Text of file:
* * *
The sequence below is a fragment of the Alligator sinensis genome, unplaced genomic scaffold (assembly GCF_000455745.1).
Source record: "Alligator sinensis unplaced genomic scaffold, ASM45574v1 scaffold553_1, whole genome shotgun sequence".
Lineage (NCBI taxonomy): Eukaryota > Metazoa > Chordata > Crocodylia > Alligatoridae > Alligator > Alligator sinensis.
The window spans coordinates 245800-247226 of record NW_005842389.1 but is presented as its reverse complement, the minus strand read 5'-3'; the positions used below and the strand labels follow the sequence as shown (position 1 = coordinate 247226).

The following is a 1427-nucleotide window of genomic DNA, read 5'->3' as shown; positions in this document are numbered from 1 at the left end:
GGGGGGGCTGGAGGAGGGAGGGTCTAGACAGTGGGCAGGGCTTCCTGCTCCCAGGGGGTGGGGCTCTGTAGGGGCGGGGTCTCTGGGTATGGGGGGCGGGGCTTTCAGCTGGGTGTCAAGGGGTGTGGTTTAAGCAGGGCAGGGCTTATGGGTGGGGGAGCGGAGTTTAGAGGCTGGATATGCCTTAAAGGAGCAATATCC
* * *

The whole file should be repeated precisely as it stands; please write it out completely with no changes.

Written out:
The sequence below is a fragment of the Alligator sinensis genome, unplaced genomic scaffold (assembly GCF_000455745.1).
Source record: "Alligator sinensis unplaced genomic scaffold, ASM45574v1 scaffold553_1, whole genome shotgun sequence".
Lineage (NCBI taxonomy): Eukaryota > Metazoa > Chordata > Crocodylia > Alligatoridae > Alligator > Alligator sinensis.
The window spans coordinates 245800-247226 of record NW_005842389.1 but is presented as its reverse complement, the minus strand read 5'-3'; the positions used below and the strand labels follow the sequence as shown (position 1 = coordinate 247226).

The following is a 1427-nucleotide window of genomic DNA, read 5'->3' as shown; positions in this document are numbered from 1 at the left end:
GGGGGGGCTGGAGGAGGGAGGGTCTAGACAGTGGGCAGGGCTTCCTGCTCCCAGGGGGTGGGGCTCTGTAGGGGCGGGGTCTCTGGGTATGGGGGGCGGGGCTTTCAGCTGGGTGTCAAGGGGTGTGGTTTAAGCAGGGCAGGGCTTATGGGTGGGGGAGCGGAGTTTAGAGGCTGGATATGCCTTAAAGGAGCAATATCC